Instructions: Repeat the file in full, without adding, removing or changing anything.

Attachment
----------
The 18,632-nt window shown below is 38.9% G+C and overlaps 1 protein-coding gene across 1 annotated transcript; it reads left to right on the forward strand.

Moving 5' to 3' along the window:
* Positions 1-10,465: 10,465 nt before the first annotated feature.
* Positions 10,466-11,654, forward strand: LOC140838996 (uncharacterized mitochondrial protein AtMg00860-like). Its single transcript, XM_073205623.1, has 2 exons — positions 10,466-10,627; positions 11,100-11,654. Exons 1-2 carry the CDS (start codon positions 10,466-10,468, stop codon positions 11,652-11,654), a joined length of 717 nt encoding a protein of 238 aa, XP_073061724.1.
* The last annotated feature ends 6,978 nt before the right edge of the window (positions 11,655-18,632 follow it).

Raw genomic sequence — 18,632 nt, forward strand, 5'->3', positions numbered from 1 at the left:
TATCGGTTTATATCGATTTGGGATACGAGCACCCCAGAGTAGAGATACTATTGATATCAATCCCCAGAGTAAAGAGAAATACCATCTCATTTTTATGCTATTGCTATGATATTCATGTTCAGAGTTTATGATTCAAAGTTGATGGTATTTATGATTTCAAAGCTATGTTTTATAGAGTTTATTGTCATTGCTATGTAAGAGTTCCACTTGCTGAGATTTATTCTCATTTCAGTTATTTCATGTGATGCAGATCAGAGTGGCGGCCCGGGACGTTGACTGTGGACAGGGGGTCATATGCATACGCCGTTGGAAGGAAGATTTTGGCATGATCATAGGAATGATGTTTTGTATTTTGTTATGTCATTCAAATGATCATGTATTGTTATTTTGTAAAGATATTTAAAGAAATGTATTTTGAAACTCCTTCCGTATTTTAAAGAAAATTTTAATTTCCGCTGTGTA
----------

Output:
The 18,632-nt window shown below is 38.9% G+C and overlaps 1 protein-coding gene across 1 annotated transcript; it reads left to right on the forward strand.

Moving 5' to 3' along the window:
* Positions 1-10,465: 10,465 nt before the first annotated feature.
* Positions 10,466-11,654, forward strand: LOC140838996 (uncharacterized mitochondrial protein AtMg00860-like). Its single transcript, XM_073205623.1, has 2 exons — positions 10,466-10,627; positions 11,100-11,654. Exons 1-2 carry the CDS (start codon positions 10,466-10,468, stop codon positions 11,652-11,654), a joined length of 717 nt encoding a protein of 238 aa, XP_073061724.1.
* The last annotated feature ends 6,978 nt before the right edge of the window (positions 11,655-18,632 follow it).

Raw genomic sequence — 18,632 nt, forward strand, 5'->3', positions numbered from 1 at the left:
TATCGGTTTATATCGATTTGGGATACGAGCACCCCAGAGTAGAGATACTATTGATATCAATCCCCAGAGTAAAGAGAAATACCATCTCATTTTTATGCTATTGCTATGATATTCATGTTCAGAGTTTATGATTCAAAGTTGATGGTATTTATGATTTCAAAGCTATGTTTTATAGAGTTTATTGTCATTGCTATGTAAGAGTTCCACTTGCTGAGATTTATTCTCATTTCAGTTATTTCATGTGATGCAGATCAGAGTGGCGGCCCGGGACGTTGACTGTGGACAGGGGGTCATATGCATACGCCGTTGGAAGGAAGATTTTGGCATGATCATAGGAATGATGTTTTGTATTTTGTTATGTCATTCAAATGATCATGTATTGTTATTTTGTAAAGATATTTAAAGAAATGTATTTTGAAACTCCTTCCGTATTTTAAAGAAAATTTTAATTTCCGCTGTGTA